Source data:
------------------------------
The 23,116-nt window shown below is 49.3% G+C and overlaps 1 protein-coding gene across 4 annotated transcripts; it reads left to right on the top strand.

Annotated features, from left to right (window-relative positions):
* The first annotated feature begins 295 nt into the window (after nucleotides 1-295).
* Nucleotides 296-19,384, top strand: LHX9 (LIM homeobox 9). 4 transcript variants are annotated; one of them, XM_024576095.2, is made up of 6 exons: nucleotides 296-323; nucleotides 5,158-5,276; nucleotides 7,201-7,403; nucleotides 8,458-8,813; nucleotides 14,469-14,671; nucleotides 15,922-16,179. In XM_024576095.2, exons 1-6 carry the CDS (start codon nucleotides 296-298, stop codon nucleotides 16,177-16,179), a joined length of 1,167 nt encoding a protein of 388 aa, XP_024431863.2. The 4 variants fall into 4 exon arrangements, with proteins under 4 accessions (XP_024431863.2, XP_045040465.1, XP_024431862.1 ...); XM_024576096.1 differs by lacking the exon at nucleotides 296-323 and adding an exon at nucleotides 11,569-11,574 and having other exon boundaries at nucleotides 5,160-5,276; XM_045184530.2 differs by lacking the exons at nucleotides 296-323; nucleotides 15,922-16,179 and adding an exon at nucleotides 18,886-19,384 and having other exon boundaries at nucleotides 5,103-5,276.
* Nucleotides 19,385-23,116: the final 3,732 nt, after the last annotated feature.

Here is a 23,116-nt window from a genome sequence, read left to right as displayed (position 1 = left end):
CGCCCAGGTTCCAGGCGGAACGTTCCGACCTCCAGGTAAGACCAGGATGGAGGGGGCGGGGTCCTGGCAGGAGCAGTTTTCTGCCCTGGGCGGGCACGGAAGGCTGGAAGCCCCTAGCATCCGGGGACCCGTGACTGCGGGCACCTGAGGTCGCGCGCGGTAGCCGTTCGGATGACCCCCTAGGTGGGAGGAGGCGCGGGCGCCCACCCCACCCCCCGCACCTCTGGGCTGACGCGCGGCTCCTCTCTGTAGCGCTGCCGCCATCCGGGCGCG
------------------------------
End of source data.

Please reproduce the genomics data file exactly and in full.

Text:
The 23,116-nt window shown below is 49.3% G+C and overlaps 1 protein-coding gene across 4 annotated transcripts; it reads left to right on the top strand.

Annotated features, from left to right (window-relative positions):
* The first annotated feature begins 295 nt into the window (after nucleotides 1-295).
* Nucleotides 296-19,384, top strand: LHX9 (LIM homeobox 9). 4 transcript variants are annotated; one of them, XM_024576095.2, is made up of 6 exons: nucleotides 296-323; nucleotides 5,158-5,276; nucleotides 7,201-7,403; nucleotides 8,458-8,813; nucleotides 14,469-14,671; nucleotides 15,922-16,179. In XM_024576095.2, exons 1-6 carry the CDS (start codon nucleotides 296-298, stop codon nucleotides 16,177-16,179), a joined length of 1,167 nt encoding a protein of 388 aa, XP_024431863.2. The 4 variants fall into 4 exon arrangements, with proteins under 4 accessions (XP_024431863.2, XP_045040465.1, XP_024431862.1 ...); XM_024576096.1 differs by lacking the exon at nucleotides 296-323 and adding an exon at nucleotides 11,569-11,574 and having other exon boundaries at nucleotides 5,160-5,276; XM_045184530.2 differs by lacking the exons at nucleotides 296-323; nucleotides 15,922-16,179 and adding an exon at nucleotides 18,886-19,384 and having other exon boundaries at nucleotides 5,103-5,276.
* Nucleotides 19,385-23,116: the final 3,732 nt, after the last annotated feature.

Here is a 23,116-nt window from a genome sequence, read left to right as displayed (position 1 = left end):
CGCCCAGGTTCCAGGCGGAACGTTCCGACCTCCAGGTAAGACCAGGATGGAGGGGGCGGGGTCCTGGCAGGAGCAGTTTTCTGCCCTGGGCGGGCACGGAAGGCTGGAAGCCCCTAGCATCCGGGGACCCGTGACTGCGGGCACCTGAGGTCGCGCGCGGTAGCCGTTCGGATGACCCCCTAGGTGGGAGGAGGCGCGGGCGCCCACCCCACCCCCCGCACCTCTGGGCTGACGCGCGGCTCCTCTCTGTAGCGCTGCCGCCATCCGGGCGCG